Microneedling, once viewed with skepticism, can be an effective procedure to improve the skin. Microneedling, also referred to as percutaneous collagen induction, uses pen-shaped or roller devices armed with fine needles to make minuscule, evenly spaced punctures in the skin. The small wounds created by the needling devices, which sometimes allow a pinprick of blood to rise to the surface, induce the skin to start a wound healing response. The body rushes to patch up the injury by growing fresh collagen and elastin. Collagen and elastin are what give your skin its strength and ability to stretch and make it appear more youthful.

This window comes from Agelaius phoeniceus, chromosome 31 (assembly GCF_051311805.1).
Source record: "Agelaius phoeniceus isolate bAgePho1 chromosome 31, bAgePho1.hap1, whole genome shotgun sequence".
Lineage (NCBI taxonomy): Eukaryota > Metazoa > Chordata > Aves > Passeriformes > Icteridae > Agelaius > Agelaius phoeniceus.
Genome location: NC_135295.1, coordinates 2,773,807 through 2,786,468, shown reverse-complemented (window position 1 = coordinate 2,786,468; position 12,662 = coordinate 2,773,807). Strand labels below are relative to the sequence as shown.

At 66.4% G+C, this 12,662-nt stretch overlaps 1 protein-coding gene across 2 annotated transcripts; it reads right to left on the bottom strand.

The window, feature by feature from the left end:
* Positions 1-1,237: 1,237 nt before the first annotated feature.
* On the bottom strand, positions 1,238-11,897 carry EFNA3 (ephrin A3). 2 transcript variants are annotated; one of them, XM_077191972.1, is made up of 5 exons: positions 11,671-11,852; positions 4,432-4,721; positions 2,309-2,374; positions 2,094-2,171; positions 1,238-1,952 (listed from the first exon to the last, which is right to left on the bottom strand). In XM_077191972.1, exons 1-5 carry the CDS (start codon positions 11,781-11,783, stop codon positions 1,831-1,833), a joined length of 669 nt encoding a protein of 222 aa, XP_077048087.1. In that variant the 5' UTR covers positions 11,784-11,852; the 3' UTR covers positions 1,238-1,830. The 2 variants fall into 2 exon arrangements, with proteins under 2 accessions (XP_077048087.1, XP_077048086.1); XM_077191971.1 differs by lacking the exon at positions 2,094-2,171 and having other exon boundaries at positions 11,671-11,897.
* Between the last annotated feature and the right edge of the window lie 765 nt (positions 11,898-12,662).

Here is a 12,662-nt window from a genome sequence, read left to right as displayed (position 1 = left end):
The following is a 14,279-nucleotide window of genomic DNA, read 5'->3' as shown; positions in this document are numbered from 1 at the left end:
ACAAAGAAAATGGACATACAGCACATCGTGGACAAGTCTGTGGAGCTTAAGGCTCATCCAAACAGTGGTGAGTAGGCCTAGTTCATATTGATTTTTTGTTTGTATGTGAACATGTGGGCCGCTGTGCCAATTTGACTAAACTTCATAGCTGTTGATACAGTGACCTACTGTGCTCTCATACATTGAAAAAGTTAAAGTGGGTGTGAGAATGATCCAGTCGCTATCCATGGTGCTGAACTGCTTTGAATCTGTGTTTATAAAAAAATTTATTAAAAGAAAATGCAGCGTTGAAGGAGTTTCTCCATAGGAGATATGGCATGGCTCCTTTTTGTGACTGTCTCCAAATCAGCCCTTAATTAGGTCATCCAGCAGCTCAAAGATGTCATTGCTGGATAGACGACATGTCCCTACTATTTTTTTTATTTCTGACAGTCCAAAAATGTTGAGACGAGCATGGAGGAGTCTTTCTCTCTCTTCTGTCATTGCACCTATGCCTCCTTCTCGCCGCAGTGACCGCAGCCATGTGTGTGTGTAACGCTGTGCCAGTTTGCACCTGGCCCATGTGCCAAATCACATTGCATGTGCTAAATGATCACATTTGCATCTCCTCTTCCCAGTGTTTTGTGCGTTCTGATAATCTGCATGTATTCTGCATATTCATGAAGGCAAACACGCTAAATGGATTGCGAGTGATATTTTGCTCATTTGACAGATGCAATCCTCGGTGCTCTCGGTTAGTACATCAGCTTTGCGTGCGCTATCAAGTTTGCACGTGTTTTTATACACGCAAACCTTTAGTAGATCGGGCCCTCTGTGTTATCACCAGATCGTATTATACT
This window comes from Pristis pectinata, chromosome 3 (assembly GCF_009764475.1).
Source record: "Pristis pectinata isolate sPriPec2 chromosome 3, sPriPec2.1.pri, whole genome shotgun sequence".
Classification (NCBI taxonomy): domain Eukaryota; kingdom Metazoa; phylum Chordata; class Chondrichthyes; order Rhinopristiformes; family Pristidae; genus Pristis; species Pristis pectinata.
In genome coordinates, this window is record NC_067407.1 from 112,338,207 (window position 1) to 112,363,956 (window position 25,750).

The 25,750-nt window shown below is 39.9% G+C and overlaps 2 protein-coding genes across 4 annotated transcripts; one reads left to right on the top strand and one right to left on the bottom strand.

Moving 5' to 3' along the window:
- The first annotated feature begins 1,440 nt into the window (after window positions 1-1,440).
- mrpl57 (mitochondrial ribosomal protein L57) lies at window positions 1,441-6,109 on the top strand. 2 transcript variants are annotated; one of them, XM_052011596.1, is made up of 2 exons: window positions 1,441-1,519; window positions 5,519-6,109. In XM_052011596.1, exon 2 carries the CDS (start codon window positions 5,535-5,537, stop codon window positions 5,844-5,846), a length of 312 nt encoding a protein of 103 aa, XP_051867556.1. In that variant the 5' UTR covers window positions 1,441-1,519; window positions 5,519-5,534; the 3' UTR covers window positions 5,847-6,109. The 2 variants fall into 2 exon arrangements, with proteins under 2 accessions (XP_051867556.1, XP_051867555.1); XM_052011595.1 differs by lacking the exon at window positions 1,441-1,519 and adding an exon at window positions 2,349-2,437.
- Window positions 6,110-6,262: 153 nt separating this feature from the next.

Microneedling is what is referred to as a type of fractional treatment, in which only a fraction of the surface of the skin is affected, leaving skin unharmed around each micro-wound. This allows for rapid healing and a short recovery time associated with the procedure. The healing response triggered by the treatment can also improve scarring, including acne scars, and help reverse skin damage from the sun.
In addition to stimulating production of new collagen and elastin, microneedling can also provide a means of getting therapeutic products through the skin barrier, where they can work more efficiently. It's also well tolerated by most skin types, including darker skin. Microneedling is not a quick fix. Changes with microneedling take time, because your body is actually repairing itself and growing new tissue.